An international group supporting Sri Lanka's peace process on Tuesday demanded the island's ethnic Tamil insurgents end their violence and warned of consequences if they failed to comply. Norway, Japan, the European Union and the United States urged Tamil Tiger guerrillas to "put an immediate end to their ongoing campaign of violence" and demonstrate commitment to a 2002 Norway-brokered cease-fire with the government.
"Failure to demonstrate a willingness to change would not be without serious consequences," the group said in a statement after meeting in Brussels on Monday. The statement comes as increased violence puts the cease-fire under heavy strain. Rebel leader Velupillai Prabhakaran also warned last month that his group would step up its struggle for an independent homeland next year if the government does not address the grievances of ethnic minority Tamils.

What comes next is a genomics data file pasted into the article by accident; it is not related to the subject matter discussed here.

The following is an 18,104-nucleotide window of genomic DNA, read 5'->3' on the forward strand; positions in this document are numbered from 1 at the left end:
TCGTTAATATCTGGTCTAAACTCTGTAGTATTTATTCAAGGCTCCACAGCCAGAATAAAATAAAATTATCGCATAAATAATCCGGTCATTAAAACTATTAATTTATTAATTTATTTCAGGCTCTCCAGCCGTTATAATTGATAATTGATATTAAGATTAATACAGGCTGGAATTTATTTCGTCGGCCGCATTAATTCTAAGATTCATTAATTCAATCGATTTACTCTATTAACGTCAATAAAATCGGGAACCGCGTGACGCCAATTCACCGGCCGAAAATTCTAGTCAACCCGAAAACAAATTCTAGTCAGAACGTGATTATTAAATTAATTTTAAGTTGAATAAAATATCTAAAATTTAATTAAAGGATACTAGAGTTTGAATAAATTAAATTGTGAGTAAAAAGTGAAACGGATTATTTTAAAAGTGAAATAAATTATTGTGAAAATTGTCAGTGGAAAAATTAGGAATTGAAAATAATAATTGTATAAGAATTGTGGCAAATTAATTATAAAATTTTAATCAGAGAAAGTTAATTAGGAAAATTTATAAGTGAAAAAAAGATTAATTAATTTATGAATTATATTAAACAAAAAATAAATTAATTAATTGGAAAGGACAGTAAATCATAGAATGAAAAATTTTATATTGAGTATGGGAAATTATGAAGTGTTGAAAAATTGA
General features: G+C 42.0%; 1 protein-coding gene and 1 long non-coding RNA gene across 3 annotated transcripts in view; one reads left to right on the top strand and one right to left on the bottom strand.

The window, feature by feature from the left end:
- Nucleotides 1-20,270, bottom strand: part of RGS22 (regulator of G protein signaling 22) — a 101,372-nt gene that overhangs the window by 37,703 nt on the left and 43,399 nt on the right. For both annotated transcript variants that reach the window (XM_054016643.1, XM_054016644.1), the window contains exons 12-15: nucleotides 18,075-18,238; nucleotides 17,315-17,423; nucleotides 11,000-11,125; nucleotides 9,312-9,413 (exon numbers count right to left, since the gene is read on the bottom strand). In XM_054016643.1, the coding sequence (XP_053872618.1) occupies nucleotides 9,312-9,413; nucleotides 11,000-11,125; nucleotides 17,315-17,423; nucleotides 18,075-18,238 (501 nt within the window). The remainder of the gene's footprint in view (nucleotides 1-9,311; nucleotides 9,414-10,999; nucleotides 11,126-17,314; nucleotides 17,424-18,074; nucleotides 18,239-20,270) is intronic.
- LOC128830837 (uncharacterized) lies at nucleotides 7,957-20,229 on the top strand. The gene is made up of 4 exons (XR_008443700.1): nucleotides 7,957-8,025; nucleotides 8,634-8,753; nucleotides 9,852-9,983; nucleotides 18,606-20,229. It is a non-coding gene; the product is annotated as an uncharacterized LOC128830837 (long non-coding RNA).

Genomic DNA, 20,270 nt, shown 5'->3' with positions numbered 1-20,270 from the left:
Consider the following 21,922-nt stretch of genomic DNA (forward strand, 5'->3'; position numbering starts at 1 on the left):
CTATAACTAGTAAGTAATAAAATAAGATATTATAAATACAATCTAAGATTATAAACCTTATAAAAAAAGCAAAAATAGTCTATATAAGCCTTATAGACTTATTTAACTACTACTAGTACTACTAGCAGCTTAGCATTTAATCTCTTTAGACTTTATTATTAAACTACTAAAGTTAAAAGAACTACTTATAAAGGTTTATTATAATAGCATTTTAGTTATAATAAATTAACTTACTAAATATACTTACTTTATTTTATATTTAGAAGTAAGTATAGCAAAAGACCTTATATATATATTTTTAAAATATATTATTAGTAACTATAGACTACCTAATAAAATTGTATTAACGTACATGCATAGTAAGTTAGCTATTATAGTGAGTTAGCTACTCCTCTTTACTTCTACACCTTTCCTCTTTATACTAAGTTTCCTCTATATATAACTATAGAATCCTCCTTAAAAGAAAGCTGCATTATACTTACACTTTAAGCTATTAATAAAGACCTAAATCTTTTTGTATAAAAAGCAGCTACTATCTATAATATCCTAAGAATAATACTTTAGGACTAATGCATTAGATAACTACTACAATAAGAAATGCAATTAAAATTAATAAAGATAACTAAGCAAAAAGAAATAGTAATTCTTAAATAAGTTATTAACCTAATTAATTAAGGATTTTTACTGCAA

Newly elected President Mahinda Rajapakse has said his government is prepared to do so, but not at the cost of dividing Sri Lanka along ethnic lines. "Sri Lanka is facing a crucial choice between increased violence and reinvigorating the peace process," the statement said. "The Sri Lankan people want peace. A failure to respond to this desire would be a tragic step backward."
Since Dec. 4, at least 18 government soldiers have died in attacks blamed on the rebels. On Tuesday, militant Tamil youths attacked a Sri Lankan police jeep with clubs, chains and stones in the northern city of Jaffna injuring at least two policemen, according to the Defense Ministry.
The incident in Jaffna, 300 kilometers (186 miles) north of Colombo, follows a military crackdown on a students' demonstration Monday, when soldiers fired into the air to disperse protesters who were demanding that Sri Lanka's army withdraw from the Tamil-majority region, reports the AP. I.L.
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